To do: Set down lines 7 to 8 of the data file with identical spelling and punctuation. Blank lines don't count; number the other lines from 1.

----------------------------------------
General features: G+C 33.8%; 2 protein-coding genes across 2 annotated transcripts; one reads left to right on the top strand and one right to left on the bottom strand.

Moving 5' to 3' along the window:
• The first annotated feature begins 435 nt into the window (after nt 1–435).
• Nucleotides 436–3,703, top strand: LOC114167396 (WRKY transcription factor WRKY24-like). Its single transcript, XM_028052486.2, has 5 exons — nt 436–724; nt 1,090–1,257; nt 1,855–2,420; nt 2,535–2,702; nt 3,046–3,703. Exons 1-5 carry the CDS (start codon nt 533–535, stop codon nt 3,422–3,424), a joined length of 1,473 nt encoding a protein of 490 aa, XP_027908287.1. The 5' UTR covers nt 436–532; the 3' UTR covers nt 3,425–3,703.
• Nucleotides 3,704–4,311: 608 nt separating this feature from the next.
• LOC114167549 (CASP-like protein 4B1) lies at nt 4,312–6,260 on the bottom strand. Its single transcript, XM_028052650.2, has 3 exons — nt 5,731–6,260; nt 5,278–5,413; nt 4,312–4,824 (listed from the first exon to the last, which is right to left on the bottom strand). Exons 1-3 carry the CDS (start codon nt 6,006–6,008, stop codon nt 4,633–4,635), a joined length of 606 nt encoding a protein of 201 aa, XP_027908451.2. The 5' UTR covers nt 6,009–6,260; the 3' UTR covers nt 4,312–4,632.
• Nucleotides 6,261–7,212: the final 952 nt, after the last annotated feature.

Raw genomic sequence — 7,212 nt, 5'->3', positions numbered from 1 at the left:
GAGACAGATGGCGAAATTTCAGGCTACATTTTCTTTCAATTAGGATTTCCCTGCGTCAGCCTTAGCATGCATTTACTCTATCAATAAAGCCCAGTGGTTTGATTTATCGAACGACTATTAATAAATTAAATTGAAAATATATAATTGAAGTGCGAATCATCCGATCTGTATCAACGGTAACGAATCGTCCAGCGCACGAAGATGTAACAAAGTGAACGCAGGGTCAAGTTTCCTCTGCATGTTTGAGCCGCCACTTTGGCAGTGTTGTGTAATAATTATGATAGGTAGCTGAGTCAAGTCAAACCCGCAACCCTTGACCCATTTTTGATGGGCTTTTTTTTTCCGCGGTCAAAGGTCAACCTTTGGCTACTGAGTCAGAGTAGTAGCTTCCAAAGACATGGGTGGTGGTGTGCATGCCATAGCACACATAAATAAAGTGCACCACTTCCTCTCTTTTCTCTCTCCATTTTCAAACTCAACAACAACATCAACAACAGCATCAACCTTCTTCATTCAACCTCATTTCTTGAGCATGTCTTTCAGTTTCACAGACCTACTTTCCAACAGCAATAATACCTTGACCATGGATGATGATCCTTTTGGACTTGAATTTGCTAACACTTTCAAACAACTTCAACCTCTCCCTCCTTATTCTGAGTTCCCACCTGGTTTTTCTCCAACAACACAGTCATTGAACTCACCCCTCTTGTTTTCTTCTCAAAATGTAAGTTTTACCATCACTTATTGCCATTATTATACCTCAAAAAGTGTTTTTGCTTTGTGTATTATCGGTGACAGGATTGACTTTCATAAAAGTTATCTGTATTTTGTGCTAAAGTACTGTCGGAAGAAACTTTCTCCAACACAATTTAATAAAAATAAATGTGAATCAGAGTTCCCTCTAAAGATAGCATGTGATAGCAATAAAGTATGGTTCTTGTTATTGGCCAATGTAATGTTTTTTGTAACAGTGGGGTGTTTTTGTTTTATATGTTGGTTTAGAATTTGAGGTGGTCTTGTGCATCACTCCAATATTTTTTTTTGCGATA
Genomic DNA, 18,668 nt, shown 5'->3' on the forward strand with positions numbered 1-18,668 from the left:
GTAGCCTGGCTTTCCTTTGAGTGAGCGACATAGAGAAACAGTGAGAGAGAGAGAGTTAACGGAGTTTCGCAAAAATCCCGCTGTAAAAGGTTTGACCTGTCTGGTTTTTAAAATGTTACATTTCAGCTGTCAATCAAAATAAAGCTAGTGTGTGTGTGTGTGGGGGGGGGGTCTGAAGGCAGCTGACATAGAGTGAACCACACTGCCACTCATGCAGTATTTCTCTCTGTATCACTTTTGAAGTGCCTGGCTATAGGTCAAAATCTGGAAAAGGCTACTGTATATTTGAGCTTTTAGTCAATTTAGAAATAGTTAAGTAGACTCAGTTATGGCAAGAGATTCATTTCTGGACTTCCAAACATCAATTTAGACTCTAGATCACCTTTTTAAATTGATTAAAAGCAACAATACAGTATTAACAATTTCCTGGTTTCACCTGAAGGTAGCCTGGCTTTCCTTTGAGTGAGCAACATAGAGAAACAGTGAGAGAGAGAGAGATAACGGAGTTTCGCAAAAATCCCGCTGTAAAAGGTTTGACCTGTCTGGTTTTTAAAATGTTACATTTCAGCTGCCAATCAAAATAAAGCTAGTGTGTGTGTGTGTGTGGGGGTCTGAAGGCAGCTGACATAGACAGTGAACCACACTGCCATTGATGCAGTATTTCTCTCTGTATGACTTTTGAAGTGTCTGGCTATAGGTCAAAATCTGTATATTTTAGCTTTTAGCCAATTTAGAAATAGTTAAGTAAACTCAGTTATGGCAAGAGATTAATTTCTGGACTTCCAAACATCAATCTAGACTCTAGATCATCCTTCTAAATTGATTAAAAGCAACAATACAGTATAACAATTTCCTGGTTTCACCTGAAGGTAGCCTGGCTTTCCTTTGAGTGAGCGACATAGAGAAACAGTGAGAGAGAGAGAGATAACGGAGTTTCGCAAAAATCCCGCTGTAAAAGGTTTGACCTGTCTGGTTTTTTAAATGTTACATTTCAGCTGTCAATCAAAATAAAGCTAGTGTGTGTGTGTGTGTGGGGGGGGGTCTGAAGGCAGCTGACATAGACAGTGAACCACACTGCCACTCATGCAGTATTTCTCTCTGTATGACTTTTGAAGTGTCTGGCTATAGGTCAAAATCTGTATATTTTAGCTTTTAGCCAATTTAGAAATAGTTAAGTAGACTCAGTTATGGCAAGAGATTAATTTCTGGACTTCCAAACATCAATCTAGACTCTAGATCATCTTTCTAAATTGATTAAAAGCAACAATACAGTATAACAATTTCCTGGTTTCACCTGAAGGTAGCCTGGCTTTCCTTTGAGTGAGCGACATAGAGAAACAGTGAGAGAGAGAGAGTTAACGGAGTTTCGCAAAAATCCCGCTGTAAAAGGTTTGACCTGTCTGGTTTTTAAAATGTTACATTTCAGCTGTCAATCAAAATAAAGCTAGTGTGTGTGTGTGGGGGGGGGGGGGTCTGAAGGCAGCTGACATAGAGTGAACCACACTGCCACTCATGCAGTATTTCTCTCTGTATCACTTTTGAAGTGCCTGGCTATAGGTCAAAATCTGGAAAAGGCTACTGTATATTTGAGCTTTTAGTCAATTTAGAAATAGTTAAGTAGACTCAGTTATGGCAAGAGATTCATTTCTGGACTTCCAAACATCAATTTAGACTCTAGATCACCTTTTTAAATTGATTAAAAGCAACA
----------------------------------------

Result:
• Nucleotides 6,261–7,212: the final 952 nt, after the last annotated feature.

Raw genomic sequence — 7,212 nt, 5'->3', positions numbered from 1 at the left: